But if the DH becomes universal, the Phillies would have several candidates. Alec Bohm’s defensive struggles at third base are so pronounced that manager Joe Girardi benched him three weeks ago before the Phillies demoted him to triple A. Didi Gregorius, under contract next season for $14 million, has the third-fewest defensive runs saved among shortstops (minus-19) since 2019.

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First base and DH are traditional power positions, and Hoskins is the Phillies’ top right-handed slugger. Bohm’s bat profiles best at third base, but what if the Phillies finally conclude that he can’t handle the position defensively? It’s unclear if Bohm would be any better than Hoskins at first. The Phillies could consider moving him to left field, but that didn’t work with Hoskins three years ago.

One way or another, the Phillies must improve their infield defense to aid a starting rotation that features several ground-ball pitchers, including Zach Eflin, Kyle Gibson, and Ranger Suárez.

“Obviously both [offense and defense] matter. We know that,” Fuld said. “It’s hard to say which one’s more important. We do have a pitching staff that tends to induce a lot of ground balls. We know how valuable [first base] is around the infield. There’s a lot to consider.”

Hoskins noted the recent trend away from full-time DHs. Rather than using one player in that spot, a la David Ortiz or Edgar Martinez, many American League teams have split the DH at-bats among multiple players to give them a breather from playing defense.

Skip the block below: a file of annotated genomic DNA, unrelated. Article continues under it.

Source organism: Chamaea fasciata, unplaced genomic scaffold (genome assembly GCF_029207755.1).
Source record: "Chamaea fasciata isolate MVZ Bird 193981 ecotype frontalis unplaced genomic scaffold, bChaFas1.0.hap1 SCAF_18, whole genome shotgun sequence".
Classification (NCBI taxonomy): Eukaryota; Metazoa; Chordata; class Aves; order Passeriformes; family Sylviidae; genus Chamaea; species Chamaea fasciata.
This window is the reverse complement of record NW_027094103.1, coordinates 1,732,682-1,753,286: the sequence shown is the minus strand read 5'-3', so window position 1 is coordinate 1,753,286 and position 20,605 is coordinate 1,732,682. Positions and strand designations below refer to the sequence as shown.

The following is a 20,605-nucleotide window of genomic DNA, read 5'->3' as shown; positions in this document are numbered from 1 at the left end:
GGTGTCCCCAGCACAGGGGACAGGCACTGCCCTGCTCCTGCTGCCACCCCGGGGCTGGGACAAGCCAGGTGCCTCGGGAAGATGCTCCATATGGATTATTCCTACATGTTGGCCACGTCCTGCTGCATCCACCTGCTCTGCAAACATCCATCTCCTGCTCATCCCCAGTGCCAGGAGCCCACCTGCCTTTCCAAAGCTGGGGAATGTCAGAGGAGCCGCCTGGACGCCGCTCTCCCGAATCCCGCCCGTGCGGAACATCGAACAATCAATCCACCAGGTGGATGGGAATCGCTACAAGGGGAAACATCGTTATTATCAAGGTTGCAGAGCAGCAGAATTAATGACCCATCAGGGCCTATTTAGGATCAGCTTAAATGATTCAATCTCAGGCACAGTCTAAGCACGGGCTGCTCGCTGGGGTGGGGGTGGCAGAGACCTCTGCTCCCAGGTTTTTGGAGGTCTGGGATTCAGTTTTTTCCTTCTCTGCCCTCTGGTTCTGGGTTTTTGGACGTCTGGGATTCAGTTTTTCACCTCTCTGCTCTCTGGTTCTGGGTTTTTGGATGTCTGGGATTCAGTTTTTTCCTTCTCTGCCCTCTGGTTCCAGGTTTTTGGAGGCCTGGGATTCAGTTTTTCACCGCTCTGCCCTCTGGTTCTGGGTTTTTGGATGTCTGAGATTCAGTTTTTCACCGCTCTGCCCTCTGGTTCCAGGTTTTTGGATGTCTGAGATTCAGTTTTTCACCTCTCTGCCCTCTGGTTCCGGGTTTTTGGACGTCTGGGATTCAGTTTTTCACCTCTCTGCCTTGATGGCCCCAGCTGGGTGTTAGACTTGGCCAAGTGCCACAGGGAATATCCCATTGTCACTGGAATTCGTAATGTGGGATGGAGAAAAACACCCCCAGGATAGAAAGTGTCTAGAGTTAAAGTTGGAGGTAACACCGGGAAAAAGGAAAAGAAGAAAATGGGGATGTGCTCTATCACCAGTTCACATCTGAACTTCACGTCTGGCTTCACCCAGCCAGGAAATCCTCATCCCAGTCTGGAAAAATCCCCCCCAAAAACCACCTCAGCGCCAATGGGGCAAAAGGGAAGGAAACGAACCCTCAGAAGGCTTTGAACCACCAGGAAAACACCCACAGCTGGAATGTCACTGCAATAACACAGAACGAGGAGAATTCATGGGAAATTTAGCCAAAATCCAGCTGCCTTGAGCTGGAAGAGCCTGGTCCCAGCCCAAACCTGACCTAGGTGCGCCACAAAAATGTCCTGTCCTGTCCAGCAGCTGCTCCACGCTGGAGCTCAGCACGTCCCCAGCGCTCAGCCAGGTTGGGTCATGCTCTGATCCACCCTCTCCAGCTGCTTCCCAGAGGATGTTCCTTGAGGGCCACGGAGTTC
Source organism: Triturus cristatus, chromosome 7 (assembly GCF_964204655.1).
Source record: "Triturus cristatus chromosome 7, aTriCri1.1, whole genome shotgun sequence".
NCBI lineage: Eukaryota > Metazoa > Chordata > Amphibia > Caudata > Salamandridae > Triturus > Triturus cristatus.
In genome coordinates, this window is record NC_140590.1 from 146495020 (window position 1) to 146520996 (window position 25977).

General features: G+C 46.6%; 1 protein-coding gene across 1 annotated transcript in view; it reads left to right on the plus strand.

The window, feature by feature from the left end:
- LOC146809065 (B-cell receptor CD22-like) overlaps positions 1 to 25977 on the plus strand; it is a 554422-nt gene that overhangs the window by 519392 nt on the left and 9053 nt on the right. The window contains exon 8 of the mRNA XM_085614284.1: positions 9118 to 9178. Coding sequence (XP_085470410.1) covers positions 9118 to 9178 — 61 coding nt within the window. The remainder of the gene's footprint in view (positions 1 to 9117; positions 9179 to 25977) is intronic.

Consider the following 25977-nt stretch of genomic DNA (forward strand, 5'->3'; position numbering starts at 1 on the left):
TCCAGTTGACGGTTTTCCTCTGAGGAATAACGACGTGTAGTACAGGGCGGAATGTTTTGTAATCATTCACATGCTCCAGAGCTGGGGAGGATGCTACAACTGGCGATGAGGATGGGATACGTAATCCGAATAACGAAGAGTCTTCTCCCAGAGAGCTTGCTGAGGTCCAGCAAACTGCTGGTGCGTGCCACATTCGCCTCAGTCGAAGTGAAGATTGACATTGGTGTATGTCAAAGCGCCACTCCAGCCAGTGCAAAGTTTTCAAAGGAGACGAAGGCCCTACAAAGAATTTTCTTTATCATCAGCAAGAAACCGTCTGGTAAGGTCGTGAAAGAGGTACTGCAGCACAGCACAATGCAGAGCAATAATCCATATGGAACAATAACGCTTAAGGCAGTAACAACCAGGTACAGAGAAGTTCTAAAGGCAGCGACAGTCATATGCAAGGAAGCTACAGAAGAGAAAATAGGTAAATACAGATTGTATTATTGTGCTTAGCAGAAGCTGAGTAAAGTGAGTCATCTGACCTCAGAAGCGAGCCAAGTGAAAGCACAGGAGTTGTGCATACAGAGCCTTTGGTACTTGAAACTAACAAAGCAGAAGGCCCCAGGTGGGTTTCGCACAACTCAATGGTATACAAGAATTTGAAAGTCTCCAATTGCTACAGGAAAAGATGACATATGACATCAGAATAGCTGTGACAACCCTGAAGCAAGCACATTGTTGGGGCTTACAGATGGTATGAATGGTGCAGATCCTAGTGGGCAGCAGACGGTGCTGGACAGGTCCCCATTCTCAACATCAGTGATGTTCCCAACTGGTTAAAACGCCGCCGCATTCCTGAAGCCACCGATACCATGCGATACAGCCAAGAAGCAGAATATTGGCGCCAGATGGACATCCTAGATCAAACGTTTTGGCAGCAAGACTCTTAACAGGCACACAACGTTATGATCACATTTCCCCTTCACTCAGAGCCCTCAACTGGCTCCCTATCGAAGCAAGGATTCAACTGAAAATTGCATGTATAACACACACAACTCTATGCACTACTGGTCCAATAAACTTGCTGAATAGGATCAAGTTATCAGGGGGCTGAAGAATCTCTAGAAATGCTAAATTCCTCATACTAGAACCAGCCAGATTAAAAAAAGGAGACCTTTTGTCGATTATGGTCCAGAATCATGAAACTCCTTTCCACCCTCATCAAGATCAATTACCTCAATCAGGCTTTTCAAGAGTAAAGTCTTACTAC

Nelson Cruz (Twins/Rays), J.D. Martinez (Red Sox), Giancarlo Stanton (Yankees), Yordan Álvarez (Astros), and two-way sensation Shohei Ohtani (Angels) are among the few full-time DHs this season. And even Martinez and Stanton are playing the outfield more often recently.

As manager of the Yankees, Joe Girardi preferred to divvy up the DH at-bats. He had one player start more than half the games in the DH spot only four times: Hideki Matsui (119 games in 2009), Jorge Posada (82 games in 2011), Alex Rodriguez (135 games in 2015), and Matt Holliday (89 games in 2017).

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How to utilize the DH would be one more piece in a jigsaw puzzle that hasn’t fit together for many years, especially the last three. Maybe president of baseball operations Dave Dombrowski and Fuld will be able to figure it out.

Meantime, the thought of being a DH doesn’t do Hoskins any good. He will see Philadelphia-based surgeon William Meyers, who has been treating his injury and could perform the procedure next week. Meyers counts Fuld among his former patients. Then there’s the rehab. Hoskins has been told that the typical recovery time is six to eight weeks.

Chalk it up to another bad beat for the Phillies’ leading home-run hitter. For the second year in a row, Hoskins will miss the stretch run because of an injury that necessitated surgery. He also was on a 16-for-41, six-homer binge, including three homers in nine plate appearances over three games upon his return last Sunday.

“I don’t know — we don’t know — if [the universal DH] is going to happen,” said Hoskins, the Phillies’ player representative. “I don’t know which way the organization would see as best [to utilize it]. But that’s obviously a bridge we can cross when the time comes.”